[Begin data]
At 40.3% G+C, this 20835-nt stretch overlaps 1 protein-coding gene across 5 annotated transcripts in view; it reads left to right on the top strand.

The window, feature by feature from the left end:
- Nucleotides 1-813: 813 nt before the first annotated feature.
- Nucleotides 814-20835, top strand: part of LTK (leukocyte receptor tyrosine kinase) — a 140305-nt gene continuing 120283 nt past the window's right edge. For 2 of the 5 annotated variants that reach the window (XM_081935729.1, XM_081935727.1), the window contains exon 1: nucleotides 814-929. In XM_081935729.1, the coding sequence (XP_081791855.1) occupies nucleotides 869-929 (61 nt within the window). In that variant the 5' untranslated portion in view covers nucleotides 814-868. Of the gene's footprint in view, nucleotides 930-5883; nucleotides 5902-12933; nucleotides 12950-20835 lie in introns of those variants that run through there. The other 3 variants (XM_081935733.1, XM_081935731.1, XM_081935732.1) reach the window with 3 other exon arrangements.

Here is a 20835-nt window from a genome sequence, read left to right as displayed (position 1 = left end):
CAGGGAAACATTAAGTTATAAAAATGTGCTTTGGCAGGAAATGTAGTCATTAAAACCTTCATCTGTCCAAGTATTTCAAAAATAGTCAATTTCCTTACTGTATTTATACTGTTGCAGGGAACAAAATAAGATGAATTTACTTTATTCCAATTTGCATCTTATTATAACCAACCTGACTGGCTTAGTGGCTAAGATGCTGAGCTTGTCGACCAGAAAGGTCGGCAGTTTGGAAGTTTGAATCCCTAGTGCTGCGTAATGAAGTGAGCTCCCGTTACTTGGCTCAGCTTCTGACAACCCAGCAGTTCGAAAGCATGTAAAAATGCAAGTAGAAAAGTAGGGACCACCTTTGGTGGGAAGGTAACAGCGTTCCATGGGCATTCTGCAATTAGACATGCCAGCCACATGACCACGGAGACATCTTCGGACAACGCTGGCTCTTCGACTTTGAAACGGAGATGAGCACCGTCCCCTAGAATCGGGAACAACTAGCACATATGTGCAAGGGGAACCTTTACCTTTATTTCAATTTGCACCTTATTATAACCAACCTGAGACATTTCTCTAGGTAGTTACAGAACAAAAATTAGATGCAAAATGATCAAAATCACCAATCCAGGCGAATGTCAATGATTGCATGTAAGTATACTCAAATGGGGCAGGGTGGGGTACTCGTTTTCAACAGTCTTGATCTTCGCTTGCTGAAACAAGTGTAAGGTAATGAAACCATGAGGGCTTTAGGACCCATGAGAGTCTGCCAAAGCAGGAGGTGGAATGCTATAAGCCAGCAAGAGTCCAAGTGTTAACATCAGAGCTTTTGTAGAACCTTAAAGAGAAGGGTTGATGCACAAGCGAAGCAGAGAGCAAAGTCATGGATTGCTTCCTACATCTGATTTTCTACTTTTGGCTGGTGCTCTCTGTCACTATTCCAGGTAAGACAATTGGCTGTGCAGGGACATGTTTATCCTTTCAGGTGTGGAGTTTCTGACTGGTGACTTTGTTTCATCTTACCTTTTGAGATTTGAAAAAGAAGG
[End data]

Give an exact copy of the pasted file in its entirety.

At 40.3% G+C, this 20835-nt stretch overlaps 1 protein-coding gene across 5 annotated transcripts in view; it reads left to right on the top strand.

The window, feature by feature from the left end:
- Nucleotides 1-813: 813 nt before the first annotated feature.
- Nucleotides 814-20835, top strand: part of LTK (leukocyte receptor tyrosine kinase) — a 140305-nt gene continuing 120283 nt past the window's right edge. For 2 of the 5 annotated variants that reach the window (XM_081935729.1, XM_081935727.1), the window contains exon 1: nucleotides 814-929. In XM_081935729.1, the coding sequence (XP_081791855.1) occupies nucleotides 869-929 (61 nt within the window). In that variant the 5' untranslated portion in view covers nucleotides 814-868. Of the gene's footprint in view, nucleotides 930-5883; nucleotides 5902-12933; nucleotides 12950-20835 lie in introns of those variants that run through there. The other 3 variants (XM_081935733.1, XM_081935731.1, XM_081935732.1) reach the window with 3 other exon arrangements.

Here is a 20835-nt window from a genome sequence, read left to right as displayed (position 1 = left end):
CAGGGAAACATTAAGTTATAAAAATGTGCTTTGGCAGGAAATGTAGTCATTAAAACCTTCATCTGTCCAAGTATTTCAAAAATAGTCAATTTCCTTACTGTATTTATACTGTTGCAGGGAACAAAATAAGATGAATTTACTTTATTCCAATTTGCATCTTATTATAACCAACCTGACTGGCTTAGTGGCTAAGATGCTGAGCTTGTCGACCAGAAAGGTCGGCAGTTTGGAAGTTTGAATCCCTAGTGCTGCGTAATGAAGTGAGCTCCCGTTACTTGGCTCAGCTTCTGACAACCCAGCAGTTCGAAAGCATGTAAAAATGCAAGTAGAAAAGTAGGGACCACCTTTGGTGGGAAGGTAACAGCGTTCCATGGGCATTCTGCAATTAGACATGCCAGCCACATGACCACGGAGACATCTTCGGACAACGCTGGCTCTTCGACTTTGAAACGGAGATGAGCACCGTCCCCTAGAATCGGGAACAACTAGCACATATGTGCAAGGGGAACCTTTACCTTTATTTCAATTTGCACCTTATTATAACCAACCTGAGACATTTCTCTAGGTAGTTACAGAACAAAAATTAGATGCAAAATGATCAAAATCACCAATCCAGGCGAATGTCAATGATTGCATGTAAGTATACTCAAATGGGGCAGGGTGGGGTACTCGTTTTCAACAGTCTTGATCTTCGCTTGCTGAAACAAGTGTAAGGTAATGAAACCATGAGGGCTTTAGGACCCATGAGAGTCTGCCAAAGCAGGAGGTGGAATGCTATAAGCCAGCAAGAGTCCAAGTGTTAACATCAGAGCTTTTGTAGAACCTTAAAGAGAAGGGTTGATGCACAAGCGAAGCAGAGAGCAAAGTCATGGATTGCTTCCTACATCTGATTTTCTACTTTTGGCTGGTGCTCTCTGTCACTATTCCAGGTAAGACAATTGGCTGTGCAGGGACATGTTTATCCTTTCAGGTGTGGAGTTTCTGACTGGTGACTTTGTTTCATCTTACCTTTTGAGATTTGAAAAAGAAGG